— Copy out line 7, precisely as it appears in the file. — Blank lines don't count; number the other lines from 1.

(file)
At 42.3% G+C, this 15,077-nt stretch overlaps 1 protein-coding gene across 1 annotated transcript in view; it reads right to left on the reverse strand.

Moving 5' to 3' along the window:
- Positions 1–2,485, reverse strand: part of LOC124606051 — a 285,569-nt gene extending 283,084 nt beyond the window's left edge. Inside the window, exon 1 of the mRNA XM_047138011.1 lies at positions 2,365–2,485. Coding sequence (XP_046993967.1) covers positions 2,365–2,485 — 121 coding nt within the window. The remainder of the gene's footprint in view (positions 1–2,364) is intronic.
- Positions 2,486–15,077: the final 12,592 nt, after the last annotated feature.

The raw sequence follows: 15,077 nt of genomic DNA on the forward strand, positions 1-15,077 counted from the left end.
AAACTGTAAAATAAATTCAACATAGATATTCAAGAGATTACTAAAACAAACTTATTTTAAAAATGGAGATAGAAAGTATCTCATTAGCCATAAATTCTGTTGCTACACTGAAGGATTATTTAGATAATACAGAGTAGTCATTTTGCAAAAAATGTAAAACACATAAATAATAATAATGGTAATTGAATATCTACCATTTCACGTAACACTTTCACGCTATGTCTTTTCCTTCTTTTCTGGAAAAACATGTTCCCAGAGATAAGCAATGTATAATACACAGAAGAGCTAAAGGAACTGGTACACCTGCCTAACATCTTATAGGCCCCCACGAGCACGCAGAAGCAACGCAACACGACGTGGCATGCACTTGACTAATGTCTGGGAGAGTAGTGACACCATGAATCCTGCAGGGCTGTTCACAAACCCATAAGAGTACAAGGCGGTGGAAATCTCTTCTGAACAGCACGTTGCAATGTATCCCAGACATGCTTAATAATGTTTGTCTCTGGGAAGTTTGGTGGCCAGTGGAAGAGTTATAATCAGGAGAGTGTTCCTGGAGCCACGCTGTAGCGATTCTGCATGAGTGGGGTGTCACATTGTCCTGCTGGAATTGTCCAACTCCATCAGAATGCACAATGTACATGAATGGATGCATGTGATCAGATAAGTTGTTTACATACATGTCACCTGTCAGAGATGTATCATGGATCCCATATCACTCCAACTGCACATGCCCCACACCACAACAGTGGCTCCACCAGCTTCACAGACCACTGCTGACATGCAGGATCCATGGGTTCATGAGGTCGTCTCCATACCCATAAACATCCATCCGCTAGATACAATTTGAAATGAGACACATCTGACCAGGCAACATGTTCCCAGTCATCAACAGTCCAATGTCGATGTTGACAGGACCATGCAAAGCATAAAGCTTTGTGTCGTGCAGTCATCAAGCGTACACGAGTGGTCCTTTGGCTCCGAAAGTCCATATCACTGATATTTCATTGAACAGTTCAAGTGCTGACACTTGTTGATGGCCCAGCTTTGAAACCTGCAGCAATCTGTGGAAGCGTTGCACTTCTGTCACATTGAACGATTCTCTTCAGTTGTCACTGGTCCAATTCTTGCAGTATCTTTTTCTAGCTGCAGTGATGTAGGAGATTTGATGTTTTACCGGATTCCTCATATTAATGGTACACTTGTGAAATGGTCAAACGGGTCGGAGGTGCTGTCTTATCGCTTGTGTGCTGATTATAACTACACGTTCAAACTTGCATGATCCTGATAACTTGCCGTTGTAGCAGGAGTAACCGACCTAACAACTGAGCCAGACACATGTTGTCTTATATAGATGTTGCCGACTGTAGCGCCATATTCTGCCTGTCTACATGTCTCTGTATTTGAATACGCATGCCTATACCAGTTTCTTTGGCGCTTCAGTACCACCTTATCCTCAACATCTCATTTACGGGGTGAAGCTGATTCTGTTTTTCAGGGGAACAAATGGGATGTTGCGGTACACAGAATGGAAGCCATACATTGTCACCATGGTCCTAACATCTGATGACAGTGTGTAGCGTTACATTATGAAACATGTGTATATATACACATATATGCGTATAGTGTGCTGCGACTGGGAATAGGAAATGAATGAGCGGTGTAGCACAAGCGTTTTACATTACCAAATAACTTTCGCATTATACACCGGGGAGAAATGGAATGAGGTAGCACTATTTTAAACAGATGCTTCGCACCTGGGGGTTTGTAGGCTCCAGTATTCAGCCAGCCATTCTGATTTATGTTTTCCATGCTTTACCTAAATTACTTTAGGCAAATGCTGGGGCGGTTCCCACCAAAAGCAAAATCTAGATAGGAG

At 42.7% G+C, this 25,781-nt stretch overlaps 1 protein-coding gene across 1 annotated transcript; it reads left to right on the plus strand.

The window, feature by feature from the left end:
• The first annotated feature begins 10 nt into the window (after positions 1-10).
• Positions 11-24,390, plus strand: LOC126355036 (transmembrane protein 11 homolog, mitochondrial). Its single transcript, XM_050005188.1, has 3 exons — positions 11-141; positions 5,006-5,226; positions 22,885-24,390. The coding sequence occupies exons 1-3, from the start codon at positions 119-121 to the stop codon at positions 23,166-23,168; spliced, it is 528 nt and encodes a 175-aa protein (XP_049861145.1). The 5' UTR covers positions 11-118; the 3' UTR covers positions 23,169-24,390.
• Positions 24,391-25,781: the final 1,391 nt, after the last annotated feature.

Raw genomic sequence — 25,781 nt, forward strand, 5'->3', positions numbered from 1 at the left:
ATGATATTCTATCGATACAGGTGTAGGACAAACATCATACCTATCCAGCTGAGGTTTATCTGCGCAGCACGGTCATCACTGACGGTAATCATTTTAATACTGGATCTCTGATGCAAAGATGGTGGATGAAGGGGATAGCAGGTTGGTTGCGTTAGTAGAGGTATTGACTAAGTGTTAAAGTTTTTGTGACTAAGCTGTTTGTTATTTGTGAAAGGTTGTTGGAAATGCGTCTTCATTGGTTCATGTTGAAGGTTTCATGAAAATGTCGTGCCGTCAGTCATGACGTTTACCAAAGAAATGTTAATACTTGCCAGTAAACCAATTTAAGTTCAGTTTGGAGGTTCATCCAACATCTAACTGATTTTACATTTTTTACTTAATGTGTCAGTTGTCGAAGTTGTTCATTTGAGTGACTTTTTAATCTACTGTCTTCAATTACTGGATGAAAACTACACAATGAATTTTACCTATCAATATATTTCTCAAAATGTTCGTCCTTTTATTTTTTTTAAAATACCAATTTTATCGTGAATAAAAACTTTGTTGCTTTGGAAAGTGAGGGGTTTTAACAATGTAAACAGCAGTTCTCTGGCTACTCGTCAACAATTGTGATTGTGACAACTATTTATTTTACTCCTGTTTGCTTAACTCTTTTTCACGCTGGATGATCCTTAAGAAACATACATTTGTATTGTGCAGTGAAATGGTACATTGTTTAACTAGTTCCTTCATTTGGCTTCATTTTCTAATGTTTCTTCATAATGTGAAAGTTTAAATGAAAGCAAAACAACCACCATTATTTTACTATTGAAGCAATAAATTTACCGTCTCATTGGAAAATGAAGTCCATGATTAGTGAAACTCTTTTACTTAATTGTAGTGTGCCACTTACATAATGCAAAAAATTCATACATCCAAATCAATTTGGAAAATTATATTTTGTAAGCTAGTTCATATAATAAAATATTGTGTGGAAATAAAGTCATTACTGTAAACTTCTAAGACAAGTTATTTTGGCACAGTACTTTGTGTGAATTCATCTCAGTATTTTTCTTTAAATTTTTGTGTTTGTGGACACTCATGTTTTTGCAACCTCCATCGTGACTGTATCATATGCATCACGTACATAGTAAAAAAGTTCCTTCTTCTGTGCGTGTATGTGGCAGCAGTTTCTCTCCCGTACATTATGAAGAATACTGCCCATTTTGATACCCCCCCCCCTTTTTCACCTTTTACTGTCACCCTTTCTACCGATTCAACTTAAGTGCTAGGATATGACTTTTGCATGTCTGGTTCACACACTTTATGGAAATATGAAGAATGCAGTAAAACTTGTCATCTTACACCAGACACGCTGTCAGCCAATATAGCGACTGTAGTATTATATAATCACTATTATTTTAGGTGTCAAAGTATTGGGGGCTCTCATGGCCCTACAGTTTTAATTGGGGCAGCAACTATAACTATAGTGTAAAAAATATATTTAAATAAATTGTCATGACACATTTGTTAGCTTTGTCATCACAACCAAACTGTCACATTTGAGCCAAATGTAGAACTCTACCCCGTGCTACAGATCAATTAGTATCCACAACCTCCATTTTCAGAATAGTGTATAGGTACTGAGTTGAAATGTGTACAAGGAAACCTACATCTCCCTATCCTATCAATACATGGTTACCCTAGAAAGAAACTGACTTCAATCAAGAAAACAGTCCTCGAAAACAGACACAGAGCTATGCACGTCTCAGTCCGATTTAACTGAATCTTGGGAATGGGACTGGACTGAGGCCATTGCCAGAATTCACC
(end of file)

At 42.7% G+C, this 25,781-nt stretch overlaps 1 protein-coding gene across 1 annotated transcript; it reads left to right on the plus strand.